But even if you don’t know the first thing about Photoshop and are unwilling to learn, there are still cheaper alternatives to an expensive cover. One option is Canva, an online resource for designing not only covers but also social media graphics. Another option is DIY Book Covers, a site launched by professional cover designer Derek Murphy. 
Fiverr has a number of people who will design covers or you can look at pre-made covers, which range in price from $30-50. Or make friends with people who are able to help out on covers. I’m part of an author group that has a great, active, and very supportive membership. The cover designers who critiqued my covers? They’re from that group. They’ve also done cover work for other members in the group, usually for nothing more than an exchange of services. For example, if one author can provide editing and another can provide covers, that can save you a lot of money.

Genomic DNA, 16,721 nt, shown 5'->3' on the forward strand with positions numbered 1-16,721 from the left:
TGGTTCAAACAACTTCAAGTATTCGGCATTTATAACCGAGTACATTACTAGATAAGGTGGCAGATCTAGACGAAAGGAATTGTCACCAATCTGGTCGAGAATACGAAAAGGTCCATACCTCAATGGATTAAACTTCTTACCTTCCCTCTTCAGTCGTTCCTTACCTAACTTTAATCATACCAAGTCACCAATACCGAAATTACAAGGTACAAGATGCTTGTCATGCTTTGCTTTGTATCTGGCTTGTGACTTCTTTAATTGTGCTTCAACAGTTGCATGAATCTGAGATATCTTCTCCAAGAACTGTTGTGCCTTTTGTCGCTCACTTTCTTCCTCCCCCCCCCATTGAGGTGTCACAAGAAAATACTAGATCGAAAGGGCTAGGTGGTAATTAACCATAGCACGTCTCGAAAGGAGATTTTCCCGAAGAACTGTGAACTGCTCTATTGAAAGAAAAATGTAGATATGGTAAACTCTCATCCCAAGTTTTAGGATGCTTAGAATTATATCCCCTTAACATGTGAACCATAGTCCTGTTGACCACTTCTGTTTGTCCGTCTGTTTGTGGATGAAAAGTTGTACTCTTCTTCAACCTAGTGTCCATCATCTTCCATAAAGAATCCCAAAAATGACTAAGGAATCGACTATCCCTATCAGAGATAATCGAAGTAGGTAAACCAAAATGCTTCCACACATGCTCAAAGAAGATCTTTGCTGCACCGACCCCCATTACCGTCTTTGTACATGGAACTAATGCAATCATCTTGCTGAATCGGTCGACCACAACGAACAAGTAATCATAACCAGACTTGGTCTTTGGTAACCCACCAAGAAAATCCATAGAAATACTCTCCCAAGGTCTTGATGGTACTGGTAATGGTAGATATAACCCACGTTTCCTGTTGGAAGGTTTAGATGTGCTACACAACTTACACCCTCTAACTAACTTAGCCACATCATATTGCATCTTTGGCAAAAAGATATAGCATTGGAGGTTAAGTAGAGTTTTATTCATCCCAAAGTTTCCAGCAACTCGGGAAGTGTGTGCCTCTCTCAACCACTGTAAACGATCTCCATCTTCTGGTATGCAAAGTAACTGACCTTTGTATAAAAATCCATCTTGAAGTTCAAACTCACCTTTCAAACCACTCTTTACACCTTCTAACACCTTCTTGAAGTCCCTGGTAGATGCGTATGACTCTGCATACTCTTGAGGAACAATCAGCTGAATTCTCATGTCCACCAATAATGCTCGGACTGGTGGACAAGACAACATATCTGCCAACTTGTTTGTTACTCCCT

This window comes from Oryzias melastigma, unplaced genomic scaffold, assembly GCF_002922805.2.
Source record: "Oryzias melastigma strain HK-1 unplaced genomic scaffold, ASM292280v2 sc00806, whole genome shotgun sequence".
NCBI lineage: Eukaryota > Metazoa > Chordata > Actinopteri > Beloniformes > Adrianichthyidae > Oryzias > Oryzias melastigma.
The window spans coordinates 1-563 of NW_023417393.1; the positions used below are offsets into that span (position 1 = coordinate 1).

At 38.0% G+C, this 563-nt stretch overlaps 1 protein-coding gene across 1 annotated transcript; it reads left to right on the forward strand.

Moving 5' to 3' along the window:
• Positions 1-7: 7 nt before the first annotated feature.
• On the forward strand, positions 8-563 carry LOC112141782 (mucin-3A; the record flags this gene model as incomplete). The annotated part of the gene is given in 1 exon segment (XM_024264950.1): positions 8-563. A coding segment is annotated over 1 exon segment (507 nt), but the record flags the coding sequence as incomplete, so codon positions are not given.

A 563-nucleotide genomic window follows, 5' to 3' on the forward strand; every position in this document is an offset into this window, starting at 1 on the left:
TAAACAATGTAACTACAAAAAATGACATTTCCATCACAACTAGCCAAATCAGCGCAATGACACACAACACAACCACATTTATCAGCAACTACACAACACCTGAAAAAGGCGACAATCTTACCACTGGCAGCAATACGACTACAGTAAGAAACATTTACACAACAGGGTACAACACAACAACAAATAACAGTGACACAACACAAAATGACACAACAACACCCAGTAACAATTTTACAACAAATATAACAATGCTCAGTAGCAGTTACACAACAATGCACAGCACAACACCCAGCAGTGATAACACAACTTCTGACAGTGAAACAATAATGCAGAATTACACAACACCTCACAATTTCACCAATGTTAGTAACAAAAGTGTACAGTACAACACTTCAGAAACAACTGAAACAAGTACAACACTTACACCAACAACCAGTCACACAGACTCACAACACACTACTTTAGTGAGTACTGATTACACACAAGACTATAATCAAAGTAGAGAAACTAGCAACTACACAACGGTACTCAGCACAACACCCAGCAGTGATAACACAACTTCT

The cover’s taken care of, but there’s still the matter of formatting. Well, for about $30-40, you can purchase a copy of Scrivener. This is a wonderful all-in-one writing application. Not only is it a far superior word processor to Microsoft Word that gives you greater control in organizing your projects, but the compile features are tailor-made for the DIY self-publisher. Scrivener produces great ebooks in both epub and mobi formats with an auto-generated table of contents. There’s also an output for print books. I’ve never used this myself because I format my own books through Adobe InDesign. If you really insist on Word, then CreateSpace offers free templates for formatting paperbacks. Another epub formatting option is Sigil, a free cross-platform application for designing ebooks.